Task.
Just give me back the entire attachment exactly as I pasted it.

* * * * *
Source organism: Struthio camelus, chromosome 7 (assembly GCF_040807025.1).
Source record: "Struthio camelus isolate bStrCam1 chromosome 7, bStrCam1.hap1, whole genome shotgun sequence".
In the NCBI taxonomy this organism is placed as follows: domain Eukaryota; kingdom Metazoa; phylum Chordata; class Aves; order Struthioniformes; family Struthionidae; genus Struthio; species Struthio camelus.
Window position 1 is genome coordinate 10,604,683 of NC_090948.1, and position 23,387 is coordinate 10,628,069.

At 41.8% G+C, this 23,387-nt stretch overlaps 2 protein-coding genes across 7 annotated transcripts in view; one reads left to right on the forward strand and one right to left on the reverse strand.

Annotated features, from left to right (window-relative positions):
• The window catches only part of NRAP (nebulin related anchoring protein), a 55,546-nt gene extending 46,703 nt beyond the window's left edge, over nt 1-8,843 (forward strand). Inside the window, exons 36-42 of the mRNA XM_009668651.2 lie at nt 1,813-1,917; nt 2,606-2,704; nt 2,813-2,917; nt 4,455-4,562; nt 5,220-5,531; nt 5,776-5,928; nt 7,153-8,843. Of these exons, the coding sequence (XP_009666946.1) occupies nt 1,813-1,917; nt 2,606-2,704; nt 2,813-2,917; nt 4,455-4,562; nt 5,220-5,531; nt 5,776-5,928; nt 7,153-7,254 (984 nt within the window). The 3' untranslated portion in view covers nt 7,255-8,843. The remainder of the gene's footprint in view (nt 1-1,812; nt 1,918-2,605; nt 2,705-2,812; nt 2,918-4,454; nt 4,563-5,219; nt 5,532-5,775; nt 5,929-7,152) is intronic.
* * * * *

Source organism: Struthio camelus, chromosome 7 (assembly GCF_040807025.1).
Source record: "Struthio camelus isolate bStrCam1 chromosome 7, bStrCam1.hap1, whole genome shotgun sequence".
In the NCBI taxonomy this organism is placed as follows: domain Eukaryota; kingdom Metazoa; phylum Chordata; class Aves; order Struthioniformes; family Struthionidae; genus Struthio; species Struthio camelus.
Window position 1 is genome coordinate 10,604,683 of NC_090948.1, and position 23,387 is coordinate 10,628,069.

At 41.8% G+C, this 23,387-nt stretch overlaps 2 protein-coding genes across 7 annotated transcripts in view; one reads left to right on the forward strand and one right to left on the reverse strand.

Annotated features, from left to right (window-relative positions):
• The window catches only part of NRAP (nebulin related anchoring protein), a 55,546-nt gene extending 46,703 nt beyond the window's left edge, over nt 1-8,843 (forward strand). Inside the window, exons 36-42 of the mRNA XM_009668651.2 lie at nt 1,813-1,917; nt 2,606-2,704; nt 2,813-2,917; nt 4,455-4,562; nt 5,220-5,531; nt 5,776-5,928; nt 7,153-8,843. Of these exons, the coding sequence (XP_009666946.1) occupies nt 1,813-1,917; nt 2,606-2,704; nt 2,813-2,917; nt 4,455-4,562; nt 5,220-5,531; nt 5,776-5,928; nt 7,153-7,254 (984 nt within the window). The 3' untranslated portion in view covers nt 7,255-8,843. The remainder of the gene's footprint in view (nt 1-1,812; nt 1,918-2,605; nt 2,705-2,812; nt 2,918-4,454; nt 4,563-5,219; nt 5,532-5,775; nt 5,929-7,152) is intronic.